What I’m going to discuss here is the difference between “plain language” and “Plain English” as the terms are used in the UK – and sometimes elsewhere. And there’s a bit more to it than “plain language” usually being written in sentence case, whereas “Plain English” usually does get capitals.
Plain English is a series of techniques
In the UK, Plain English is usually defined in variations of this sort of phrase: “simple writing without jargon that everyone can understand”. To write in Plain English, we are told to use a series of techniques such as “use short sentences” and sometimes given lists of words to avoid.
This version of ‘plain’ originated with Ernest Gowers’ Plain Words, a pamphlet commissioned by the Treasury (a government department) in 1948 that was supplemented by a second pamphlet The ABC of Plain Words in 1951, and then got combined into a single book The Complete Plain Words in 1954. You get the flavour of Gowers in this excerpt:
Utilise and Utilisation
These words are rarely needed, for the simple word use will almost always serve. The official (not a Government official) who wrote “This document is forwarded herewith for the favour of your utilisation” might have written “please use this form”. That says what needed to be said in four syllables instead of 21. Gowers, 1954
Although Gowers’ books were and continue to be enormously popular, official writing in the UK remained a rich source of confusion. In 1979, two advocates for clearer official writing formed the Plain English Campaign, a commercial consultancy that has successfully marketed itself as the arbiter of Plain English in the UK. Its two founders, Chrissie Maher and Martin Cutts, campaigned together until a series of disagreements ended in Martin Cutts departing from the business. He later created a rival consultancy, the Plain English Commission, that has a lower profile. Cutts published his version of the story: Nailing the lies of the Plain English Campaign.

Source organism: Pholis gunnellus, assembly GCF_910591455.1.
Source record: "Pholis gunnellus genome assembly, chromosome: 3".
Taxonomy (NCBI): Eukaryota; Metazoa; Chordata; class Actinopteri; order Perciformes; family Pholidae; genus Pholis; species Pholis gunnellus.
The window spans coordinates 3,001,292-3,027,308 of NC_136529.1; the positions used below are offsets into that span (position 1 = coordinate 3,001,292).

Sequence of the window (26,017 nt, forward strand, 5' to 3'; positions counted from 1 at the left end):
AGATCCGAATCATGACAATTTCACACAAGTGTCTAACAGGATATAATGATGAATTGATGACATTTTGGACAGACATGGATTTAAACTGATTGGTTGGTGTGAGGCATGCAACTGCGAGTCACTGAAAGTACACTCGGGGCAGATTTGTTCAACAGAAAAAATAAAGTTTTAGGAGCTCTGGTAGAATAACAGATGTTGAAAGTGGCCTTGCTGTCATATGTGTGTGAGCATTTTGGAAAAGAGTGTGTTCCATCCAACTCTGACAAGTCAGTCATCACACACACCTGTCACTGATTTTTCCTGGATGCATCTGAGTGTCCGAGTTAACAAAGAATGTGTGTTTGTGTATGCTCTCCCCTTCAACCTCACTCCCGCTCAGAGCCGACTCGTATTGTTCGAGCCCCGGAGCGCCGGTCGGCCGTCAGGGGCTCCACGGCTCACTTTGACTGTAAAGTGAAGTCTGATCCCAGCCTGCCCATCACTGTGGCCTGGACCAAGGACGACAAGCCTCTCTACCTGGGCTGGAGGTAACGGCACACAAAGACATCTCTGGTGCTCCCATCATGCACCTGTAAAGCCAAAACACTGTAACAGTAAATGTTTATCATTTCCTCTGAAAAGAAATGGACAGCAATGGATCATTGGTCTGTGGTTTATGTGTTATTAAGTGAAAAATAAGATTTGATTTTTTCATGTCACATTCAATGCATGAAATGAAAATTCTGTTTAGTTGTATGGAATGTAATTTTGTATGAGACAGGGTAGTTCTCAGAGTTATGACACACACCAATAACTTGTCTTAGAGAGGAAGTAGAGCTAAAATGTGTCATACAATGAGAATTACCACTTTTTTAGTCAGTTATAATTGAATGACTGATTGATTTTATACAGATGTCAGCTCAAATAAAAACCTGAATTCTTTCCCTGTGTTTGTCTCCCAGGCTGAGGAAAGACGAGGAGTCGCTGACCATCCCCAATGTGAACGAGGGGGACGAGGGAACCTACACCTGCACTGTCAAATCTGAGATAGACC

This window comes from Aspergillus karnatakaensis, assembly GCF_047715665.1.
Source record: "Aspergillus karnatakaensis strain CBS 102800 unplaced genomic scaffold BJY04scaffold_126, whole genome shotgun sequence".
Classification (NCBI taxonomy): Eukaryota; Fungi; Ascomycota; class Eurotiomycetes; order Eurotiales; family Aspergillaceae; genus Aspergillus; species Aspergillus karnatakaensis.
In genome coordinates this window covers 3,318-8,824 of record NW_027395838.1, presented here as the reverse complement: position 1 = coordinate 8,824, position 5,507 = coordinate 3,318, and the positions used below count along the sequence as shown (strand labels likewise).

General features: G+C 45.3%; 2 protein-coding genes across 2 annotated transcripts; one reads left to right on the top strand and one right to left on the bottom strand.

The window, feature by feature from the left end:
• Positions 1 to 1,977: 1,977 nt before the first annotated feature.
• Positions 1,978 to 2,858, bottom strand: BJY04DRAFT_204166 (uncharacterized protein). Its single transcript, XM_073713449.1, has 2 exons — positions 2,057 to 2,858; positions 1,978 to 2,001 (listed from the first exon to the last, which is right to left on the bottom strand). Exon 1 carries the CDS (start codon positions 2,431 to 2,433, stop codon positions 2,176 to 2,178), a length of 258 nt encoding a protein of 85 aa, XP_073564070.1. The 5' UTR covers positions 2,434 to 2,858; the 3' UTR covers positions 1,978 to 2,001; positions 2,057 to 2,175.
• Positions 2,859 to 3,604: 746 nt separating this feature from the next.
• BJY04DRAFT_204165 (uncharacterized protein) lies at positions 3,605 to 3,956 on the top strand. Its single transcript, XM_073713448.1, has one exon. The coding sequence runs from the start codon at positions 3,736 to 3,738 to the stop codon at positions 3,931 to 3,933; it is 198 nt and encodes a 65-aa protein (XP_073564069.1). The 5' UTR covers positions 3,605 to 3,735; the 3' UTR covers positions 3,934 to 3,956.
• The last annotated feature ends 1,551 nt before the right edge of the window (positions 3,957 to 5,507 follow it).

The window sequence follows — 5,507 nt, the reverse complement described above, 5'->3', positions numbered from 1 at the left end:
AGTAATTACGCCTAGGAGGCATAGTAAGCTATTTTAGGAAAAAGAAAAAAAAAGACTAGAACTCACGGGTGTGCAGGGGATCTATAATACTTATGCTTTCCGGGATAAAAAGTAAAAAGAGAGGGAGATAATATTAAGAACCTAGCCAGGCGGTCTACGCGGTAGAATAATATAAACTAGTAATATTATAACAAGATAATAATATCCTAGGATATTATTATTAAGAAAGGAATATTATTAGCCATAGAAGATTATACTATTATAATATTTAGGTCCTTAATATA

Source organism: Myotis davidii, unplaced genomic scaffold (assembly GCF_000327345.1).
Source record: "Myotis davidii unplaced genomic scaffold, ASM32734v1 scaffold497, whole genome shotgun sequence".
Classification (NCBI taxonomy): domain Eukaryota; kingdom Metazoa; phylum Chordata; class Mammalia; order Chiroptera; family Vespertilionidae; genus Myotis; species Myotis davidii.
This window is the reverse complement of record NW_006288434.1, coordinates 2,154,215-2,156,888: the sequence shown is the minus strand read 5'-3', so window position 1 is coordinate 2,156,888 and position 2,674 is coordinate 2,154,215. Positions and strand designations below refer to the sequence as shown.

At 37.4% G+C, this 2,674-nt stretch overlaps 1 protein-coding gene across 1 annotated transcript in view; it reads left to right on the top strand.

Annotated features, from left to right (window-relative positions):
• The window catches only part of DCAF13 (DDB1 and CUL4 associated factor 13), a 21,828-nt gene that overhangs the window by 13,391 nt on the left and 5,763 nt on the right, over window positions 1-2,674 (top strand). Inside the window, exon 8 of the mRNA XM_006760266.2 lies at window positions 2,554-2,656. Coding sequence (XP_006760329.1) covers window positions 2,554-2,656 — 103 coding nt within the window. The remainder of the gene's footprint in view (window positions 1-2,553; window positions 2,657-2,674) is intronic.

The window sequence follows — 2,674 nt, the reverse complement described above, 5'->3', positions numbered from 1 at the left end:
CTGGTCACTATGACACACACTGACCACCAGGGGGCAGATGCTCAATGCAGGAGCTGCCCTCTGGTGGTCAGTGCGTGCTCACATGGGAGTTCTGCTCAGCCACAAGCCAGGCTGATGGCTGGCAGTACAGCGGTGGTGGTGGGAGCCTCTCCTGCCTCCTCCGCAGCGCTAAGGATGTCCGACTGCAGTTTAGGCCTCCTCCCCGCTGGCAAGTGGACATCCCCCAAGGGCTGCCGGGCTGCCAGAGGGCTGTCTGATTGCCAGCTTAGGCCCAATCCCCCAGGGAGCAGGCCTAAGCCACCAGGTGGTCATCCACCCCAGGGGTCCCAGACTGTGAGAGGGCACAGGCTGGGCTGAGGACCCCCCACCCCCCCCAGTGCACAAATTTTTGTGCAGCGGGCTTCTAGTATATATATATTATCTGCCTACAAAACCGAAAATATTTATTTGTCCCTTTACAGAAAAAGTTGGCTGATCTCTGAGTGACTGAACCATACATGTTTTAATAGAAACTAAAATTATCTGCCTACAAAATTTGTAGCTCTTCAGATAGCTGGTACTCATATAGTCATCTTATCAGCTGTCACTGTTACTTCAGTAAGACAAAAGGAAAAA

Despite this rift, Plain English in the UK became dominated by the set of techniques advocated by the Plain English Campaign, which unfortunately rarely included actual testing of the content with users. So the bit about “that everyone can understand” got forgotten, while the “simple writing without jargon” became the focus.
Simple writing is not a bad thing – but it’s definitely not everything. For example, for quite a while the Plain English Campaign advocated a ‘Crystal Mark’ that could be achieved by following its techniques but without testing the content with users. The difficulty arose that there was no guarantee that users could actually use the content with the ‘Crystal Mark’. For example, here is a comment from an investigation by the National Audit Office of leaflets issued by the Department for Work and Pensions with the Crystal Mark:
NAO research with a small group of customers using 11 key leaflets, asking them 16 simple questions (such as “how do you go about claiming Job Seekers Allowance?”), found that only four of the 16 tasks could be completed satisfactorily.